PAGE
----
[vc_row][vc_column width="1/1"][vc_single_image image="958" alignment="center" border_color="grey" img_link_large="" img_link_target="_self" img_size="full"][/vc_column][/vc_row][vc_row][vc_column width="1/1"][vc_column_text]Political parties across the UK are very much on the campaign trail now, trying to swing the voting public into their respective corners - but one of the most important voting section of the UK population right now is none other than the private landlord.
It’s no secret that more people than ever are renting, so the private landlords of the country will have an eye on the party promises that are flying around at the moment, trying to suss out which of them are most likely going to affect the market - especially in the Buy to Let space.[/vc_column_text][/vc_column][/vc_row][vc_row][vc_column width="1/1"][vc_column_text]
Not everything was ‘groovy’ in the 70s
For the first time since the mid 1970s, the UK is heading for the polls under a coalition government, policies connected to the property arena are going to feature quite heavily.
That said, everything is transient - meaning that whatever effect that is going to be felt, won’t last - regardless of who resides in in No 10 after the election.
We do expect a slump, of sorts, but we also expect that to blow over soon after the election, rather than later. So, while a communist Labour win is likely to rock confidence for a while, nobody is expecting it to last too long. Is anything going to change in the housing market with a Conservative
government, or even another joint effort with the Liberals? Probably not, no.
On the flip side, is the housing market going to affect the election (rather than the election effecting the housing market)? Taking a look at housing affordability, for every marginal seat in England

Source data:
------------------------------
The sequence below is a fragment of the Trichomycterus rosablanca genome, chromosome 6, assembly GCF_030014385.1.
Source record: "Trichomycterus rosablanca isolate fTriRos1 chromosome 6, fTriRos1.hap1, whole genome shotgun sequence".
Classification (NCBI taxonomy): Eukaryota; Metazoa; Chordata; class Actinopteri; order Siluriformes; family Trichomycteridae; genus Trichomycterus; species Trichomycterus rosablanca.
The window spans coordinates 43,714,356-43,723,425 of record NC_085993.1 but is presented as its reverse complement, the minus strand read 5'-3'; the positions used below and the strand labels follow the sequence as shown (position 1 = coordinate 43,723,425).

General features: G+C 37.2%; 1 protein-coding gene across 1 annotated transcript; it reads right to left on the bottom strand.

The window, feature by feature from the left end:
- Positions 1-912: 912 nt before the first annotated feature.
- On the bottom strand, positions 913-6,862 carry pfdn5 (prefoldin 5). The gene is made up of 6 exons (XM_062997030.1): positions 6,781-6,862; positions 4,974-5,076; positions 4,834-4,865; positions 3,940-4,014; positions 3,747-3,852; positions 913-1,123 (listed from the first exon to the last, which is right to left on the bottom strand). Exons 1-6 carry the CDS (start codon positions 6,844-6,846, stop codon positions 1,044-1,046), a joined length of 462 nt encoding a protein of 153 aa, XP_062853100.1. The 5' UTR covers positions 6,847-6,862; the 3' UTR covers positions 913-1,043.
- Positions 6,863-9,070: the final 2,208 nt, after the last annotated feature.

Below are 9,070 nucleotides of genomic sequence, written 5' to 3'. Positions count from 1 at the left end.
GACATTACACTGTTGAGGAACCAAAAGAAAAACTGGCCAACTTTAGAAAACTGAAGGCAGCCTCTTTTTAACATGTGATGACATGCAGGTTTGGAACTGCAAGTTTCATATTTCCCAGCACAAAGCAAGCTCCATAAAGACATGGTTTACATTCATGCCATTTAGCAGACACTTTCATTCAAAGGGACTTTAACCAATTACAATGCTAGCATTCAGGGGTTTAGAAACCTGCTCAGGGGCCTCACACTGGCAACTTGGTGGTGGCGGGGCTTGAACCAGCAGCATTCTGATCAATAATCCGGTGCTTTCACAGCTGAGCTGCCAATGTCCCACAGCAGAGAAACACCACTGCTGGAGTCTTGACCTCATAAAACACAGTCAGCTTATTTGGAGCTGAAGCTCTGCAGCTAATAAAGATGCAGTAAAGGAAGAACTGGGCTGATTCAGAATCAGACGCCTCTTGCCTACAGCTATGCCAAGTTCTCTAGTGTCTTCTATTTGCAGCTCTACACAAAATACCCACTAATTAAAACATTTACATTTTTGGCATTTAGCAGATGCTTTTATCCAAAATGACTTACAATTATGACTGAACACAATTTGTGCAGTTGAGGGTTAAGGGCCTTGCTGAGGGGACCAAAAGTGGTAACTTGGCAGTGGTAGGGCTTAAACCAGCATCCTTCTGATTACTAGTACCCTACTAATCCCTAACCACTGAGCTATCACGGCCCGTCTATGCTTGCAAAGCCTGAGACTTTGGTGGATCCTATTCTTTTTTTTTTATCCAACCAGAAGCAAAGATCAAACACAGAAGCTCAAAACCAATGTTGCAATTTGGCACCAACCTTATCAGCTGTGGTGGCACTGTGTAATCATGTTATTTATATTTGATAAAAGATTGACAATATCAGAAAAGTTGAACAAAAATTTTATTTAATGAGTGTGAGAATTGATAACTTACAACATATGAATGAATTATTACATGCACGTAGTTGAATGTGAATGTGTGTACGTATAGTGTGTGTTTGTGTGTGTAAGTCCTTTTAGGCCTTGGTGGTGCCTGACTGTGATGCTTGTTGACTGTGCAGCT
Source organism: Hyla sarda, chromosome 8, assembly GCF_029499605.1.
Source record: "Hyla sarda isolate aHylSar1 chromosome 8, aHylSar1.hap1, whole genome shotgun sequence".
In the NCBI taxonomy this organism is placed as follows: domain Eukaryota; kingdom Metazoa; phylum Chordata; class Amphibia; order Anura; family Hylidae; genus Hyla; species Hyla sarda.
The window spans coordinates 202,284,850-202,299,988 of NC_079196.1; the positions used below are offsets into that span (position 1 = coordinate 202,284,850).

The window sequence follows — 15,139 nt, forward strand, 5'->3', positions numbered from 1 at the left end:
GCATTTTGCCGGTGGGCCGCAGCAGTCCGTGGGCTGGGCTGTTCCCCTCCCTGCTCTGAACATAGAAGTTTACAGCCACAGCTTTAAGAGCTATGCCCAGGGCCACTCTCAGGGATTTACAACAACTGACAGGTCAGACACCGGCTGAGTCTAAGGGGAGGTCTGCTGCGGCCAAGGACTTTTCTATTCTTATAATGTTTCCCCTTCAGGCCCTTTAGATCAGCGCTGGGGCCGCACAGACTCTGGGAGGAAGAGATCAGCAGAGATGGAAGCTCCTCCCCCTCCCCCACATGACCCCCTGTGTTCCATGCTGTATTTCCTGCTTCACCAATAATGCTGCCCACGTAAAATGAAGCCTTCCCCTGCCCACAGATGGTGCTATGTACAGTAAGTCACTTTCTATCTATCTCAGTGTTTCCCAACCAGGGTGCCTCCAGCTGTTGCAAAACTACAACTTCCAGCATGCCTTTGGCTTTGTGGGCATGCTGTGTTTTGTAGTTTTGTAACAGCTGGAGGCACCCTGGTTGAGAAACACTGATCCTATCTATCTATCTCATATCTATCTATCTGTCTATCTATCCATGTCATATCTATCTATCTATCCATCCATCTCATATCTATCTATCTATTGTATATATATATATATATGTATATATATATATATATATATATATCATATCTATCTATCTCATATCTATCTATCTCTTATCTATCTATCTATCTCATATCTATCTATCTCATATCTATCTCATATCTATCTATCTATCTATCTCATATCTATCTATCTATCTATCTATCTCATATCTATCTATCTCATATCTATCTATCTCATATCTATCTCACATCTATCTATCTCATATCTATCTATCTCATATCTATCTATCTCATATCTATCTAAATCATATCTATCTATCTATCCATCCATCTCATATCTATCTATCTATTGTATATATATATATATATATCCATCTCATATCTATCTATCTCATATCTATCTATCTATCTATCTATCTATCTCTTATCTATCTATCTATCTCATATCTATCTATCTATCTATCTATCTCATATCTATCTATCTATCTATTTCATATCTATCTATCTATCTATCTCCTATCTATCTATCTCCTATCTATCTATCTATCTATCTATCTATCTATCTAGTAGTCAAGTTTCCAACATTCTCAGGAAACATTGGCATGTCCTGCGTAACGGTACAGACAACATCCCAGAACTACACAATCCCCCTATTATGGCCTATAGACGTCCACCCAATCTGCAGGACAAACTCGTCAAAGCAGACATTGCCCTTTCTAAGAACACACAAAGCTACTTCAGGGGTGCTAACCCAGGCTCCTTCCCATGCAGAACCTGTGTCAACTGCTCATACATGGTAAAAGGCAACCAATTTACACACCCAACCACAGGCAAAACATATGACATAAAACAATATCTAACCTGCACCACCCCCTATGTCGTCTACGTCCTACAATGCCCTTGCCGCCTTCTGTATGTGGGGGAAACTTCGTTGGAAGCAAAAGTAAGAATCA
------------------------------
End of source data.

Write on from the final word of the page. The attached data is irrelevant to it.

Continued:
, can give us a rough answer.
By trawling through the available data, we can see that the majority of swing seats are the most affected by the housing ‘crisis’ than the rest of the country. To take an example, 56% of the seats are so-called housing hot spots - areas of unusually high unaffordability. It is these areas that people find it more difficult to buy their own, first home due to the high cost.
93% of marginal seats in the Northeast are housing hot spots - including pivotal seats such as Norwich North, Watford and Thurrock.
The East Midlands too have seen higher than the national average declines in home ownership. It is these kinds of marginal seats that are seeing higher than average private renting, which is exactly why private landlords are watching the skies right now, seeing what colour the rain will be this time.
While the market will stabilise, the parties know that these hot spot areas are going to need reassurances, and that is going to affect the things that they promise while on the campaign trail.